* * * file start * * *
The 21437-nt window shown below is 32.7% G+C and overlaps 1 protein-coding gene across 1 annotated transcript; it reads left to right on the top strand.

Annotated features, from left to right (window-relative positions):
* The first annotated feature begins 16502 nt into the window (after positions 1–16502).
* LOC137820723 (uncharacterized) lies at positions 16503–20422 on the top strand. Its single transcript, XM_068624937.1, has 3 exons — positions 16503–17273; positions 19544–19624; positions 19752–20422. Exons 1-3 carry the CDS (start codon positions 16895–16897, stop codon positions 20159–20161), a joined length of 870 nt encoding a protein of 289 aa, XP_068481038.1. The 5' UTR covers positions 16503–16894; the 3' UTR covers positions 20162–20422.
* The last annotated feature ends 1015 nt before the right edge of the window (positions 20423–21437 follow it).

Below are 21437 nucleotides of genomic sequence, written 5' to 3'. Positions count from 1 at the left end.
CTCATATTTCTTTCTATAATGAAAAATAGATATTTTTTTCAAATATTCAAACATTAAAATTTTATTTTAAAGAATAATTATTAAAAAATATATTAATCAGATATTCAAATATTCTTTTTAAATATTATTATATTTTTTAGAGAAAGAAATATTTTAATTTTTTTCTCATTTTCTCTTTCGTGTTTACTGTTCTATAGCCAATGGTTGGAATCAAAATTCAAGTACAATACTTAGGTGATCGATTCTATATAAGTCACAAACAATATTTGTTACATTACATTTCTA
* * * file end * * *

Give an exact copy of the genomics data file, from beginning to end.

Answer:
The 21437-nt window shown below is 32.7% G+C and overlaps 1 protein-coding gene across 1 annotated transcript; it reads left to right on the top strand.

Annotated features, from left to right (window-relative positions):
* The first annotated feature begins 16502 nt into the window (after positions 1–16502).
* LOC137820723 (uncharacterized) lies at positions 16503–20422 on the top strand. Its single transcript, XM_068624937.1, has 3 exons — positions 16503–17273; positions 19544–19624; positions 19752–20422. Exons 1-3 carry the CDS (start codon positions 16895–16897, stop codon positions 20159–20161), a joined length of 870 nt encoding a protein of 289 aa, XP_068481038.1. The 5' UTR covers positions 16503–16894; the 3' UTR covers positions 20162–20422.
* The last annotated feature ends 1015 nt before the right edge of the window (positions 20423–21437 follow it).

Below are 21437 nucleotides of genomic sequence, written 5' to 3'. Positions count from 1 at the left end.
CTCATATTTCTTTCTATAATGAAAAATAGATATTTTTTTCAAATATTCAAACATTAAAATTTTATTTTAAAGAATAATTATTAAAAAATATATTAATCAGATATTCAAATATTCTTTTTAAATATTATTATATTTTTTAGAGAAAGAAATATTTTAATTTTTTTCTCATTTTCTCTTTCGTGTTTACTGTTCTATAGCCAATGGTTGGAATCAAAATTCAAGTACAATACTTAGGTGATCGATTCTATATAAGTCACAAACAATATTTGTTACATTACATTTCTA